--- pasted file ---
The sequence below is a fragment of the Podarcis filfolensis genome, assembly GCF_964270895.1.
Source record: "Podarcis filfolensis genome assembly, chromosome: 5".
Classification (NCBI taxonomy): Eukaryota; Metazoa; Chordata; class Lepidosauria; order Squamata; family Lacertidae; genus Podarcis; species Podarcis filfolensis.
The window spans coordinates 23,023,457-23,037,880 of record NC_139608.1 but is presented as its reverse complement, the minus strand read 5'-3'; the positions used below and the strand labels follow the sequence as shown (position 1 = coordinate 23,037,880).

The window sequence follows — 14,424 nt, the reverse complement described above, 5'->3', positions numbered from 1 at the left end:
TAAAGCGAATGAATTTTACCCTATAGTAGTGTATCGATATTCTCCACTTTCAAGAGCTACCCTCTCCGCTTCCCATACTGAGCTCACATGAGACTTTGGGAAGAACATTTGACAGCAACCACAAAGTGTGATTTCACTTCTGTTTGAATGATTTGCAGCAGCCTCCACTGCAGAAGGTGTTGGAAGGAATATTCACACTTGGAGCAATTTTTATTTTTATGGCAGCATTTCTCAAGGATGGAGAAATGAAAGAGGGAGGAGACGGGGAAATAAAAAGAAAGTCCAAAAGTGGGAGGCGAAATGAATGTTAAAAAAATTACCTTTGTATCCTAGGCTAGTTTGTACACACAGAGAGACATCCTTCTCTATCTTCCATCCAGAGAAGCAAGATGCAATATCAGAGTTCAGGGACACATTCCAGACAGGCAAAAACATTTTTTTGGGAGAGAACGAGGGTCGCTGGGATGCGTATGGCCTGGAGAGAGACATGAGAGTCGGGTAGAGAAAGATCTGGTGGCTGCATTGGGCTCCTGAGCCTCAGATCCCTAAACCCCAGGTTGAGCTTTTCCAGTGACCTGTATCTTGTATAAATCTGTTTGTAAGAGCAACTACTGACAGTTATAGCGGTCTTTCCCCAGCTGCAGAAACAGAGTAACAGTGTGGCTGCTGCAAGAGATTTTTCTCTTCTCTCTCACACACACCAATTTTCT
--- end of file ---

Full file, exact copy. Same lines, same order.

The sequence below is a fragment of the Podarcis filfolensis genome, assembly GCF_964270895.1.
Source record: "Podarcis filfolensis genome assembly, chromosome: 5".
Classification (NCBI taxonomy): Eukaryota; Metazoa; Chordata; class Lepidosauria; order Squamata; family Lacertidae; genus Podarcis; species Podarcis filfolensis.
The window spans coordinates 23,023,457-23,037,880 of record NC_139608.1 but is presented as its reverse complement, the minus strand read 5'-3'; the positions used below and the strand labels follow the sequence as shown (position 1 = coordinate 23,037,880).

The window sequence follows — 14,424 nt, the reverse complement described above, 5'->3', positions numbered from 1 at the left end:
TAAAGCGAATGAATTTTACCCTATAGTAGTGTATCGATATTCTCCACTTTCAAGAGCTACCCTCTCCGCTTCCCATACTGAGCTCACATGAGACTTTGGGAAGAACATTTGACAGCAACCACAAAGTGTGATTTCACTTCTGTTTGAATGATTTGCAGCAGCCTCCACTGCAGAAGGTGTTGGAAGGAATATTCACACTTGGAGCAATTTTTATTTTTATGGCAGCATTTCTCAAGGATGGAGAAATGAAAGAGGGAGGAGACGGGGAAATAAAAAGAAAGTCCAAAAGTGGGAGGCGAAATGAATGTTAAAAAAATTACCTTTGTATCCTAGGCTAGTTTGTACACACAGAGAGACATCCTTCTCTATCTTCCATCCAGAGAAGCAAGATGCAATATCAGAGTTCAGGGACACATTCCAGACAGGCAAAAACATTTTTTTGGGAGAGAACGAGGGTCGCTGGGATGCGTATGGCCTGGAGAGAGACATGAGAGTCGGGTAGAGAAAGATCTGGTGGCTGCATTGGGCTCCTGAGCCTCAGATCCCTAAACCCCAGGTTGAGCTTTTCCAGTGACCTGTATCTTGTATAAATCTGTTTGTAAGAGCAACTACTGACAGTTATAGCGGTCTTTCCCCAGCTGCAGAAACAGAGTAACAGTGTGGCTGCTGCAAGAGATTTTTCTCTTCTCTCTCACACACACCAATTTTCT